Some epic sonic tales then take their place on the pedestal of beauty when the music's being taken over by an exquisite flute in the best of Zgard's tradition (the wonderful Ukrainian epic / folk / pagan metal one-man band), and that in turn dissolves into an atmospheric all-out black metal / dark metal attack on the senses, fronted by one hell of a vocalist whose diverse performance is second only to the vocals' potency as the conveyors of negativity.

There's a plodding doom metal inclination to some of the tracks, either their velocity, weight or light-less pessimism (or all three aforementioned qualities at once) allowing a sense of doom-esque gloom, and when all the helter skelter settles down a notch, giving way to lightweight, laid-back melodies, there's a _The Silent Enigma_ romantic vibe that sips into the fabric of the album, resonating with astral beauty, desolation and serenity, just like the cover art of that phenomenal Anathema album had suggested.

The above mentioned pessimism governing the album's better part has been charged with fucking gothic dreary; gothic as in insidious and malevolent; gothic as in a whisper in the darkness, a finger in the eye when you least expect that to happen; gothic as in the Moonspell straightforwardness of that very term or the sweet ceremonial perversion caught on EverEve's aforementioned _Seasons_; a sense that something is downright wrong with this world. An impending doom? A looming catastrophe? Perhaps. Perhaps both.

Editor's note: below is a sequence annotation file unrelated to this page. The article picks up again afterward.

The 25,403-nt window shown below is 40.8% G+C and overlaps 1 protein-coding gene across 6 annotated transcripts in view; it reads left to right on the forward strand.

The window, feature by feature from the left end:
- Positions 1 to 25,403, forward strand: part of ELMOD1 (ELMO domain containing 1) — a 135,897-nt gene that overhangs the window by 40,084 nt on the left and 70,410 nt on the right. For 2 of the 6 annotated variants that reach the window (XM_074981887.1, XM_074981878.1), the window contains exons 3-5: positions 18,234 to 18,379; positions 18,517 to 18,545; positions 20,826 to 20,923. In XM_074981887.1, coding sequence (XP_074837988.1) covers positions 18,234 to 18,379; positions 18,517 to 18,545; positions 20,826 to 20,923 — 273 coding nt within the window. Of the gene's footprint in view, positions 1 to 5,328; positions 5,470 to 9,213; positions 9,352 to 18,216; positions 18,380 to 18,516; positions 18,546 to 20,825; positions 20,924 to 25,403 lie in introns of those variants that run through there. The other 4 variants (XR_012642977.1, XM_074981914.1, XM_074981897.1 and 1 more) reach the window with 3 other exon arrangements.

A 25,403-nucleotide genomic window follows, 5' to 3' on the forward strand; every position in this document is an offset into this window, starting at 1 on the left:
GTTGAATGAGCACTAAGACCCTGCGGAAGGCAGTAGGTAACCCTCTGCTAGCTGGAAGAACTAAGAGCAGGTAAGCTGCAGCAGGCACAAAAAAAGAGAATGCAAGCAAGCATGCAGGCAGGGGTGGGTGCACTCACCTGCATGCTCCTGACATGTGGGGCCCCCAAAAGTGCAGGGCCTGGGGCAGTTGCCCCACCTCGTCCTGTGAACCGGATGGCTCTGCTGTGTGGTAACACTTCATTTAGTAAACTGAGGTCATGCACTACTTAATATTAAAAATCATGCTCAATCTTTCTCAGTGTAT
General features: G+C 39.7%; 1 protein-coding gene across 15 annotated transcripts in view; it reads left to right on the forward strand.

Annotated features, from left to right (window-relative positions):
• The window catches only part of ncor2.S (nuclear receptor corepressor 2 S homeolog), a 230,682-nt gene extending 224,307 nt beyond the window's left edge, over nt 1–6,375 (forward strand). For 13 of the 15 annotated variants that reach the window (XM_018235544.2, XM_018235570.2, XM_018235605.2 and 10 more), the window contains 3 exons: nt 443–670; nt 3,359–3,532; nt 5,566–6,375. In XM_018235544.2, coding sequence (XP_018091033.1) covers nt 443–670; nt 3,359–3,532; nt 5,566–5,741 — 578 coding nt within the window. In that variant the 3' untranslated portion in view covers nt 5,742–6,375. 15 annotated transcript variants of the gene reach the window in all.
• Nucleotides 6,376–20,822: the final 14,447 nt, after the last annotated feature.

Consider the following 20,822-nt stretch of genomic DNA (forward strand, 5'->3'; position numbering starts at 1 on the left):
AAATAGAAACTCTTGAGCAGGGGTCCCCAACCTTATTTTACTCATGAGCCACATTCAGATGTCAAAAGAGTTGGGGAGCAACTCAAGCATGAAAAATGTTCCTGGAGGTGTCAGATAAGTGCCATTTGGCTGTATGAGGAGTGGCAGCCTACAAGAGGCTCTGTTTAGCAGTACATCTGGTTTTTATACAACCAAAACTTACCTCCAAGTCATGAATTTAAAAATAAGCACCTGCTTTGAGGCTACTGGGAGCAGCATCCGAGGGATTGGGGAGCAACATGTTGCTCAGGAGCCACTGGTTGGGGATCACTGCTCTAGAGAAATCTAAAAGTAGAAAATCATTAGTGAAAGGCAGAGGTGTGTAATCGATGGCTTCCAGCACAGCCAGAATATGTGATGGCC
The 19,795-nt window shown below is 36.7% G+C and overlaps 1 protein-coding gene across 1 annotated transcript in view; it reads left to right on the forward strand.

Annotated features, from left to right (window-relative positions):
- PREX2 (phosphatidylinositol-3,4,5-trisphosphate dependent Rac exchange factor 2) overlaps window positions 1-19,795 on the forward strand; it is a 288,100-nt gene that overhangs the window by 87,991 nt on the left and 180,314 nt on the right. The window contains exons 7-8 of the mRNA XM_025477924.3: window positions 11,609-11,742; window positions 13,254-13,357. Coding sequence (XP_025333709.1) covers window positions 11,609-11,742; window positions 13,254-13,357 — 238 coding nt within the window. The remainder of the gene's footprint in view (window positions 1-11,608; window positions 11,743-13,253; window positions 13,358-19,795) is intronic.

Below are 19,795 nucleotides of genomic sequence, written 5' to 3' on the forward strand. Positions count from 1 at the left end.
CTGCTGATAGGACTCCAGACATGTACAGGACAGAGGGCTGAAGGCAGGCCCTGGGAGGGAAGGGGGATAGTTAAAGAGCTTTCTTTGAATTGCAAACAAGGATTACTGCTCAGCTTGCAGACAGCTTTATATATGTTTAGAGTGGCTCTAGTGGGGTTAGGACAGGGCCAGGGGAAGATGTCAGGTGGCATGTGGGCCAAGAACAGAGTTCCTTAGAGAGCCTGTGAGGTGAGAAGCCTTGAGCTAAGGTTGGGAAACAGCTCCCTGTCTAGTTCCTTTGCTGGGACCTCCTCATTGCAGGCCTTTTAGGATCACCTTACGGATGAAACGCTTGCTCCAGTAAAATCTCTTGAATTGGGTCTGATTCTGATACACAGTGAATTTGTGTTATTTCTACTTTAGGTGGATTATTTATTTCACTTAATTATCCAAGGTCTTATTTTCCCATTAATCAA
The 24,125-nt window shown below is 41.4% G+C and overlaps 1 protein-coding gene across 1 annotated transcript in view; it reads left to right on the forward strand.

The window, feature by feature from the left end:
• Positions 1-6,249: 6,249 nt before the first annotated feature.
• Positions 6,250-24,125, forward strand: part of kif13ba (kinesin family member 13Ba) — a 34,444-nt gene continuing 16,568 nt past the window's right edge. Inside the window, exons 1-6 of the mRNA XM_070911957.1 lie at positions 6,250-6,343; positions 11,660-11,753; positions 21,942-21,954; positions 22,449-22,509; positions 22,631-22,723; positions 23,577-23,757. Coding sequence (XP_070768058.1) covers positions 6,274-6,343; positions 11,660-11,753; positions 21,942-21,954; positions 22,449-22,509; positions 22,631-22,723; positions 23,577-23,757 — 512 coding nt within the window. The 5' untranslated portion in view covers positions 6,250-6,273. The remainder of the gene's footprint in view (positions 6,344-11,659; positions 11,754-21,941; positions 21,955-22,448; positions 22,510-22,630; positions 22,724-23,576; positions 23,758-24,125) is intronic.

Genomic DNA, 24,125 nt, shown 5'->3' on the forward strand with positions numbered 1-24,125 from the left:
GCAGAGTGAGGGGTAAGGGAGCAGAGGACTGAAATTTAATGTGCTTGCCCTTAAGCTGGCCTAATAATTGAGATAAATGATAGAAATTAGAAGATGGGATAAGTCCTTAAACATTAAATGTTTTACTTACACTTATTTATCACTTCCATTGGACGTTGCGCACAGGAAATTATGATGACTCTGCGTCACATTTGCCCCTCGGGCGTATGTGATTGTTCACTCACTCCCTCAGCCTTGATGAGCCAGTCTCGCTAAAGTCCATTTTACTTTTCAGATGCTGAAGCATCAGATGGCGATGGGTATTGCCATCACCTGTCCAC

On _Manthe_ eclecticism reigns supreme, an unrelenting emotional and aesthetic roller coaster; everything is either very low (as in negativity, depression and animosity), or very high (as in catharsis, transcendence and fleeting optimism); each track is a standalone tale of hate and love and hate again, and the whole album is a full-fledged saga, paying the highest of homages to all the great names and albums mentioned in this review, yet still totally carrying a singular message that's unmistakably exclusive to Deadly Carnage.

_Manthe_ cannot be recommended enough to those who like the band's previous efforts and especially to those who don't, as this is a totally different approach to the band's creativity and inspiration, as was mentioned. This album is on par with the likes of Russian band Amber Tears' idiosyncratic wonder _Revelation of Renounced_, being on the same square, playing oddly the same folksy, sophisticated doom-oriented metal-driven-by-pure-feelings of sorts, that rings bells as familiar as your mother's voice but in the same breath sounds like nothing out there. In that regard, _Manthe_ is simply a multidimensional sublime album, if there ever was one.

Contact: http://www.atmf.net/

(article published 23/4/2014)


ALBUMS
1/15/2012 D Lake 7 Deadly Carnage - Sentiero II: Ceneri